I recently wrapped up the construction on my new work surface / workbench in the garage at our new home. The final measurements are 12 feet long, 2 feet deep, with a slightly larger angled corner work area. There was an existing metal cabinet that I wanted to match the bench height to, so the entire work surface is a very comfortable 42" height - which just happens to match the "belly-button height" guideline for building benches, too! The top is a dual-layer construction with a plywood base for stability and a melamine-wrapped OSB work surface for easy cleanup and chemical/water resistance.
4'x8' sheet of 1/2 inch plywood - I had Lowes cut it down to 4x4, 2x4, and 2x4
4'x8' sheet of 3/4 inch OSB (melamine-wrapped) - I had Lowes cut it down to 4x4, 2x4, and 2x4
Multiple 8 foot 2x4s - Cut to various lengths (I think I used a total of 8 or 10 boards)
Small box of 3-inch deck screws
Large box of 2.5-inch deck screws
Small box of 1.25-inch exterior screws
Time to Complete:
Roughly 4 hours. It took me a while because I was very careful about leveling, measuring, cutting, and pre-drilling on this project.
Cost to Complete:
Approximately $100 in materials.
*It should be noted that I pre-drilled EVERY hole for this project so that I would not split the 2x4s, the wall studs, or the work surface.*
Step 1: Planning
I did a quick rendering in Google Sketchup to figure out the measurements I wanted for the work surface, and also to get a general idea of how I wanted to brace the underside for strength and stability. The final measurements are not exact to my Sketchup rendering because I chose to do a dual-layer work surface, but the 3d drawing only shows a 1/2" plywood surface.*It should be noted that I pre-drilled EVERY hole for this project so that I would not split the 2x4s, the wall studs, or the work surface.*
Step 2: Constructing the base
I started by installing 12 feet of 2x4 to the wall studs in one direction, and 4 feet of 2x4 in the other. I secured these using 3 inch long decking screws. This creates a nice stable platform to build the frame from. I was working alone, so it was a difficult task to keep such long runs of 2x4 level, but it came out quite good.After installing the "headers" to the wall studs, I installed the 2x4 cross members that connect the front face to the rear header. I toe-nailed these pieces using 2.5 inch deck screws. After making sure everything was square and level, I installed leg extensions to the front of the form. I did not anchor these to the floor, but might do that in the future for added piece-of-mind.Once the square parts of the frame are completed, it is time to: triangulate, triangulate, triangulate! I installed a lot of mitered 2x4s to add stability and distribute the weight across the various parts of the bench. I varied the length of these so that the toe-nailed screws would not come into contact inside the frame. I can tell you that the bench supports all 215 lbs of my weight at every point, so it should do just fine for normal uses.*It should be noted that I pre-drilled EVERY hole for this project so that I would not split the 2x4s, the wall studs, or the work surface.*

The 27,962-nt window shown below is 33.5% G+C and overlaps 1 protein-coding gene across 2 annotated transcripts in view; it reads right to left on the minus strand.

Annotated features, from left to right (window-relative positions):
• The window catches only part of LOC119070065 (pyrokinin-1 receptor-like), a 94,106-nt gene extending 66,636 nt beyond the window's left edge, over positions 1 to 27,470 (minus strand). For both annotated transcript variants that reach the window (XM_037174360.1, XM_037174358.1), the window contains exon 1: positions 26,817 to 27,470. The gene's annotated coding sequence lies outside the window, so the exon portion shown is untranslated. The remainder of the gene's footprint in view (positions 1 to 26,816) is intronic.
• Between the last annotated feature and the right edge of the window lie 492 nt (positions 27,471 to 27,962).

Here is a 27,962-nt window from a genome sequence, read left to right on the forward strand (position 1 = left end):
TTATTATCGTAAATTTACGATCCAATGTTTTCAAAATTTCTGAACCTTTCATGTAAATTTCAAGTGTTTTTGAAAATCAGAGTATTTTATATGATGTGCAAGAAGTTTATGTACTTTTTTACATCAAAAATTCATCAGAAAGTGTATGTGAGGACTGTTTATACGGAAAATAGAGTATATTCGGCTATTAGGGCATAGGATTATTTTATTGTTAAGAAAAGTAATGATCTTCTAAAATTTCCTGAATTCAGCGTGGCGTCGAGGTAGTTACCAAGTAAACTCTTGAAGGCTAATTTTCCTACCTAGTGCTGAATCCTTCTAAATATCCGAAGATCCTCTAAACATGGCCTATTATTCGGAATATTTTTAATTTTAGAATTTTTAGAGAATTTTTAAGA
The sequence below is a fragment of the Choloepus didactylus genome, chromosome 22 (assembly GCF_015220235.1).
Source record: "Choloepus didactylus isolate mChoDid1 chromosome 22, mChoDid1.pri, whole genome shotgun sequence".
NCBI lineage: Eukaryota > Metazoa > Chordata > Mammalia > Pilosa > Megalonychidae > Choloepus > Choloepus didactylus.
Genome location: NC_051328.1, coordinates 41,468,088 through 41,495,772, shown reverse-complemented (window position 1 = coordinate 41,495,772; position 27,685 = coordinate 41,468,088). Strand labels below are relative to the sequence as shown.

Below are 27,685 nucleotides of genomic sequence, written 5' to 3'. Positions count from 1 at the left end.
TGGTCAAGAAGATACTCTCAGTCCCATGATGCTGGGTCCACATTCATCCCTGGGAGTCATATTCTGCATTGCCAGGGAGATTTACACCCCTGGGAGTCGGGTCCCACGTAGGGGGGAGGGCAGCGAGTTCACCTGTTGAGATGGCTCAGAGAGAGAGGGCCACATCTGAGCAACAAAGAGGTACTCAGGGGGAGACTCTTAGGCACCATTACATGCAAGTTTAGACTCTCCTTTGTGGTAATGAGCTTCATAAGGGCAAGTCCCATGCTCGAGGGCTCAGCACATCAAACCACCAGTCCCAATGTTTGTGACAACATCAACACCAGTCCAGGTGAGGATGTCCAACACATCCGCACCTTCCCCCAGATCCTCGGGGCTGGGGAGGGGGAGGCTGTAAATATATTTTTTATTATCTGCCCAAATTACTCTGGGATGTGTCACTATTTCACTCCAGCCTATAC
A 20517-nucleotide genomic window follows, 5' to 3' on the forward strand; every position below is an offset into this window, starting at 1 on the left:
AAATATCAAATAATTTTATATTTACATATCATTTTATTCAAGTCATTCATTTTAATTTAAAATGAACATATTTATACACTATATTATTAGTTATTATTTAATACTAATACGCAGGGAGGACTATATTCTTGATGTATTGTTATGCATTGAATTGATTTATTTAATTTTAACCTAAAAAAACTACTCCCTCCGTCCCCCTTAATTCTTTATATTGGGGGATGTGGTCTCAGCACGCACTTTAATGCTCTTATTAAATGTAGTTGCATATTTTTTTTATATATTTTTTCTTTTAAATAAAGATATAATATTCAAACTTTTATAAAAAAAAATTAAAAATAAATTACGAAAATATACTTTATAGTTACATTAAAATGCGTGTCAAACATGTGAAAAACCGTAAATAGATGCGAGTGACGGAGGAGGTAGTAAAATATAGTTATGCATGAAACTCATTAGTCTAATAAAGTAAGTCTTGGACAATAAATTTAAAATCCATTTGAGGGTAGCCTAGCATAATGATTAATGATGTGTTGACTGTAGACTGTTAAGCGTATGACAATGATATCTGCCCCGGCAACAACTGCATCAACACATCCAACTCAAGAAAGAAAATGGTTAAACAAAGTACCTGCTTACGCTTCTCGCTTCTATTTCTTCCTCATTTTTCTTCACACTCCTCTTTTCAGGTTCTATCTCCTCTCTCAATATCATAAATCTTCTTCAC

Step 3: Securing the work surface
I chose to use a dual layer work surface for my workbench for two reasons:1. The bottom layer of plywood gives the bench some "grain" for stability, and also a level surface to mount a top on.2. The top layer of melamine-wrapped OSB is easy to clean, and can be replaced later if it gets too damaged.The first thing I did was lay out the 4'x4' piece of plywood for the corner of the workbench and mark it to cut the angled portion. I just used a jig saw to do this since it was handy. Once you have cut the plywood, secure it to the assembled frame. I used 1.25 inch exterior screws to attache the plywood to the frame. Because the plywood is not going to be seen or used for working on, I secured it along all the edges as well as at each triangulated joint. I wanted to make certain that it was securely fastened, and as level as possible.Once the plywood was in place, I repeated the angled cut on the OSB, and began attaching the three pieces of using four 2.5 inch deck screws in each piece. The OSB is so heavy and thick that I was not overly worried about securing it, other than to make sure it would not move. Additionally, since I want to be able to easily remove the OSB later if it becomes damaged, the fewer screws there are the easier that process will be.*It should be noted that I pre-drilled EVERY hole for this project so that I would not split the 2x4s, the wall studs, or the work surface.*